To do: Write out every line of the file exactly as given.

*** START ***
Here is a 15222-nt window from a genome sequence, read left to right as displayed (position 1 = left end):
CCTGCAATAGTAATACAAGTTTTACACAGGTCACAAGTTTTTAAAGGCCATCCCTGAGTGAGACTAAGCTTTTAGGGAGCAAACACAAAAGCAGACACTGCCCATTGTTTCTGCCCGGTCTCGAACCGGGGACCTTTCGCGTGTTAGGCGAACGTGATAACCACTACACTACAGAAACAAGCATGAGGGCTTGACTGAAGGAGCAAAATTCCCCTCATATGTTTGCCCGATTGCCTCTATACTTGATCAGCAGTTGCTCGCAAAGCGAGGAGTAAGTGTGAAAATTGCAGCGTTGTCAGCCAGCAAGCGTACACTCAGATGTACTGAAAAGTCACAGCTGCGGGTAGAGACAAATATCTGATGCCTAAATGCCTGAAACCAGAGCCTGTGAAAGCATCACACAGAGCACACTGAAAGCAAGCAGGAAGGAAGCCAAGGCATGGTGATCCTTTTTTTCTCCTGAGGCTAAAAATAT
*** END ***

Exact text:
Here is a 15222-nt window from a genome sequence, read left to right as displayed (position 1 = left end):
CCTGCAATAGTAATACAAGTTTTACACAGGTCACAAGTTTTTAAAGGCCATCCCTGAGTGAGACTAAGCTTTTAGGGAGCAAACACAAAAGCAGACACTGCCCATTGTTTCTGCCCGGTCTCGAACCGGGGACCTTTCGCGTGTTAGGCGAACGTGATAACCACTACACTACAGAAACAAGCATGAGGGCTTGACTGAAGGAGCAAAATTCCCCTCATATGTTTGCCCGATTGCCTCTATACTTGATCAGCAGTTGCTCGCAAAGCGAGGAGTAAGTGTGAAAATTGCAGCGTTGTCAGCCAGCAAGCGTACACTCAGATGTACTGAAAAGTCACAGCTGCGGGTAGAGACAAATATCTGATGCCTAAATGCCTGAAACCAGAGCCTGTGAAAGCATCACACAGAGCACACTGAAAGCAAGCAGGAAGGAAGCCAAGGCATGGTGATCCTTTTTTTCTCCTGAGGCTAAAAATAT